Query, Query, quite contrary…

Uncooperative. Defiant. Insolent. These are other words I’d use to describe the query letter. Two hundred and fifty words. One page. Should be easy, right? After all, I just wrote 70,000 words. But as I’m learning the things that should be easy are, well, often not.

I read a lot about how to write a query before I ever put one word down. I obsessively read through queries on sites like Query Shark and Slush Pile Tales – both places where brave wanna-be authors can submit queries for (torturous) helpful critiquing. I learned some key things, like you should never (EVER) start a query with a rhetorical question (Seriously, never do this. This is a guaranteed way to get an instant rejection). That 250 words is not many, so use those words wisely (don’t mention sub characters or the fact you have a dog named Earl, which also happens to be the name of your protagonist…). Never write ‘Dear Agent’ as your salutation. And for the love of G_d, never send a mass query out. All these things make agents prickly. And a prickly agent is not going to give you a second glance.

But I also left my ‘research’ confused. Some agents say a four-paragraph query format is best (title/word count/genre, hook, synopsis, author bio); others long for the ‘unorthodox’ query. As long as you don’t write it in your main character’s voice. They hate that. Even if it’s a most clever book about a crime-fighting parrot. Or a vampire who is allergic to blood (also, vampires are out).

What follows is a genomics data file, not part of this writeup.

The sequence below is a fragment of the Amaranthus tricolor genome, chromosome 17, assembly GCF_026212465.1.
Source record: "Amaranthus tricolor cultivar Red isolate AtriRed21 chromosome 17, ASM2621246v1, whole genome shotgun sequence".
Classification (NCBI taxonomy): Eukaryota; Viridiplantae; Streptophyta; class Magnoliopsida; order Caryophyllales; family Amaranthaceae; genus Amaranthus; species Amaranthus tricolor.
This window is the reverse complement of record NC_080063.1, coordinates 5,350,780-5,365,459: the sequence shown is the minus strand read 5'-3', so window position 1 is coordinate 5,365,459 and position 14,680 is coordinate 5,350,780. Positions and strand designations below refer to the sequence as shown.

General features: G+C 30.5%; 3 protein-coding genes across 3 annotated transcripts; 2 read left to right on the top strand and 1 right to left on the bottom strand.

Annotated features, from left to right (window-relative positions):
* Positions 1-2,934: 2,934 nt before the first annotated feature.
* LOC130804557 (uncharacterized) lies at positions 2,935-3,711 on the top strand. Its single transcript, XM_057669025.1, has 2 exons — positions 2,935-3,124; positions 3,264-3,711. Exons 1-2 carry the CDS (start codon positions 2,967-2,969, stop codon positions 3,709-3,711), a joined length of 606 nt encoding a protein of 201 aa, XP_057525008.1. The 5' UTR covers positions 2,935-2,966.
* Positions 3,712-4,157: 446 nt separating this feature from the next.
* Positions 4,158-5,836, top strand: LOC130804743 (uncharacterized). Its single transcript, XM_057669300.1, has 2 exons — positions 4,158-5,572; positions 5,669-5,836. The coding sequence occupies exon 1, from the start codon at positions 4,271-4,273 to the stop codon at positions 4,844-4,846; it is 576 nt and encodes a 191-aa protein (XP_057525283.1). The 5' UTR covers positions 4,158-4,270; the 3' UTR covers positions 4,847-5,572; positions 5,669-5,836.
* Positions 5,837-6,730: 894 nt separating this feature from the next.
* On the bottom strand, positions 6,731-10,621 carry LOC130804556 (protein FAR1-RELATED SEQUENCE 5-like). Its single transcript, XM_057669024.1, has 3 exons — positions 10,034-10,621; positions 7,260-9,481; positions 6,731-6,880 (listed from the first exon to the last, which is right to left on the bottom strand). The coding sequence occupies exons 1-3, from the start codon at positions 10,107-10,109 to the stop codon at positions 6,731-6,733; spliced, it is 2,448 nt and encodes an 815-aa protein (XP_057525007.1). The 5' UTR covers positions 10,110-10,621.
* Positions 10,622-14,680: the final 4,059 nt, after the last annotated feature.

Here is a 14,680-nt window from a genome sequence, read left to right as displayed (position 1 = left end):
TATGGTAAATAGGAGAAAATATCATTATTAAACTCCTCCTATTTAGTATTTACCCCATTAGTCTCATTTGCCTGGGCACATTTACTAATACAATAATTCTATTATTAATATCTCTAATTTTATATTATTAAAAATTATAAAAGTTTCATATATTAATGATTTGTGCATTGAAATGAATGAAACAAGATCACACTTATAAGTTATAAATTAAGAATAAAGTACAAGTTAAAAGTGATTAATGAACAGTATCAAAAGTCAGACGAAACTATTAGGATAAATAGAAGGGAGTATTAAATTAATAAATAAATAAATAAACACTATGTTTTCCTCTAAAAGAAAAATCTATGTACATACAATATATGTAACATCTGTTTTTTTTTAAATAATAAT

So after I couldn’t possibly cram any more query stuff in my brain (I was dreaming about it, for reals), I started writing. And re-writing. I emailed my writing buddy and critique partner with each version. She kindly gave me feedback. Multiple times. Then I rewrote some more. And more. And then a little more. Finally I had something I thought worked. So I sent a few query letters out (happy to report out of my first three I received two instant rejections and one request for a full manuscript) and let the words marinate a little more. Then I rewrote it again. And you know what? I bet it isn’t the last time.

I think I’m on version number 123 of my query letter. It’s better than version 90, and definitely WAY better than version 10 (if I can even remember that far back…). The other piece of advice I gleamed on queries is to make each one custom to the agent you’re querying. This is obvious, of course, but I have a feeling many don’t do this (see ‘Never send a mass query out’ above). I have a spreadsheet with all the agents I’m going to query, with links to interviews and articles where they delve more deeply into what they’re looking for, and other tidbits helpful in customizing a query letter. I have a word doc for each and every agent I’m querying. And I send one email at a time. Not only does this help me keep track, it ensures I’ll never send the wrong letter to the wrong agent.

Because the number one thing agents have to say? You have one chance to make an impression. (So don’t screw it up).

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4 comments

  • karengreeners July 24, 2012  

    Amazing info, Karma, thank you! It echoes a lot of what we heard first-hand from agents and editors at Humber. Agents are ridiculously busy people with requests being made of them constantly. Respect their time by submitting a well-thought out letter, and respect your own work by representing it well!

    Can’t wait to hear what happens next for you 🙂

  • Karma July 27, 2012  

    Thanks Karen! Planning to add more on the query tips, and also how to format your manuscript for submissions. So much stuff to pay attention to!

  • Christy Laverty July 27, 2012  

    Great info…great to hear all about your journey

  • Karma July 27, 2012  

    Thanks Christy! Looking forward to hearing about yours…just get one of those WIP finished : )

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